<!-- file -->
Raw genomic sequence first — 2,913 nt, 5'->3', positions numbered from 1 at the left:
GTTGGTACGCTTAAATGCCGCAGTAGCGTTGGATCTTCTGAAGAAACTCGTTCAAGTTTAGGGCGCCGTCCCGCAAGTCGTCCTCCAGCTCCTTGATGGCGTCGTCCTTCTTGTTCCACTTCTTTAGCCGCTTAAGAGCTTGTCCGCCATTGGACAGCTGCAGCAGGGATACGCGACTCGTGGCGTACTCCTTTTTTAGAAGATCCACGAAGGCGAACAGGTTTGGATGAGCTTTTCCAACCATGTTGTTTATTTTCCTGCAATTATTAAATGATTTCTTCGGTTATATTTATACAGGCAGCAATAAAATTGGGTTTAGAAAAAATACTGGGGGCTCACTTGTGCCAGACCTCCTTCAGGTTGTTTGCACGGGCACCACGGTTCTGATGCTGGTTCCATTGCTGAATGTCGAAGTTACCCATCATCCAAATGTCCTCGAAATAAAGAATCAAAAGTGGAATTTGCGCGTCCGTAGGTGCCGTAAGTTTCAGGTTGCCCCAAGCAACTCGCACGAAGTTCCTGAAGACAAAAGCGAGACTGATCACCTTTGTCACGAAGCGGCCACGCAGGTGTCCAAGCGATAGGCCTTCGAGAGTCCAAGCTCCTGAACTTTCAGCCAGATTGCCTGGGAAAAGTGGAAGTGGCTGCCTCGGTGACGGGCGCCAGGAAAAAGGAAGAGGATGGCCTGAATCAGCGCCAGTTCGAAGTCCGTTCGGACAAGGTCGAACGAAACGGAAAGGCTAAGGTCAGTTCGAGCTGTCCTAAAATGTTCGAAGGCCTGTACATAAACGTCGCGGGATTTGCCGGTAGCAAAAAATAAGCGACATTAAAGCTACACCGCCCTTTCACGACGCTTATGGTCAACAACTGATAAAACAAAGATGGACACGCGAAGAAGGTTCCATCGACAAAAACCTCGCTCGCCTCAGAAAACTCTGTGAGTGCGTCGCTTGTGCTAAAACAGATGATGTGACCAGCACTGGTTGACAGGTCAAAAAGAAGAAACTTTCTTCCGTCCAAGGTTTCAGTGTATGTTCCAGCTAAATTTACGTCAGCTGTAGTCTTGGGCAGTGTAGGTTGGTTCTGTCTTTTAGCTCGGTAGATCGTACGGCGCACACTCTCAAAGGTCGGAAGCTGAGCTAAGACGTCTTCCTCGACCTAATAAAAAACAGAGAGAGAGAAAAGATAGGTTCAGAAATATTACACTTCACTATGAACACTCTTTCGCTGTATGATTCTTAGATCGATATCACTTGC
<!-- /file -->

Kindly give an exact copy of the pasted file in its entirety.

Raw genomic sequence first — 2,913 nt, 5'->3', positions numbered from 1 at the left:
GTTGGTACGCTTAAATGCCGCAGTAGCGTTGGATCTTCTGAAGAAACTCGTTCAAGTTTAGGGCGCCGTCCCGCAAGTCGTCCTCCAGCTCCTTGATGGCGTCGTCCTTCTTGTTCCACTTCTTTAGCCGCTTAAGAGCTTGTCCGCCATTGGACAGCTGCAGCAGGGATACGCGACTCGTGGCGTACTCCTTTTTTAGAAGATCCACGAAGGCGAACAGGTTTGGATGAGCTTTTCCAACCATGTTGTTTATTTTCCTGCAATTATTAAATGATTTCTTCGGTTATATTTATACAGGCAGCAATAAAATTGGGTTTAGAAAAAATACTGGGGGCTCACTTGTGCCAGACCTCCTTCAGGTTGTTTGCACGGGCACCACGGTTCTGATGCTGGTTCCATTGCTGAATGTCGAAGTTACCCATCATCCAAATGTCCTCGAAATAAAGAATCAAAAGTGGAATTTGCGCGTCCGTAGGTGCCGTAAGTTTCAGGTTGCCCCAAGCAACTCGCACGAAGTTCCTGAAGACAAAAGCGAGACTGATCACCTTTGTCACGAAGCGGCCACGCAGGTGTCCAAGCGATAGGCCTTCGAGAGTCCAAGCTCCTGAACTTTCAGCCAGATTGCCTGGGAAAAGTGGAAGTGGCTGCCTCGGTGACGGGCGCCAGGAAAAAGGAAGAGGATGGCCTGAATCAGCGCCAGTTCGAAGTCCGTTCGGACAAGGTCGAACGAAACGGAAAGGCTAAGGTCAGTTCGAGCTGTCCTAAAATGTTCGAAGGCCTGTACATAAACGTCGCGGGATTTGCCGGTAGCAAAAAATAAGCGACATTAAAGCTACACCGCCCTTTCACGACGCTTATGGTCAACAACTGATAAAACAAAGATGGACACGCGAAGAAGGTTCCATCGACAAAAACCTCGCTCGCCTCAGAAAACTCTGTGAGTGCGTCGCTTGTGCTAAAACAGATGATGTGACCAGCACTGGTTGACAGGTCAAAAAGAAGAAACTTTCTTCCGTCCAAGGTTTCAGTGTATGTTCCAGCTAAATTTACGTCAGCTGTAGTCTTGGGCAGTGTAGGTTGGTTCTGTCTTTTAGCTCGGTAGATCGTACGGCGCACACTCTCAAAGGTCGGAAGCTGAGCTAAGACGTCTTCCTCGACCTAATAAAAAACAGAGAGAGAGAAAAGATAGGTTCAGAAATATTACACTTCACTATGAACACTCTTTCGCTGTATGATTCTTAGATCGATATCACTTGC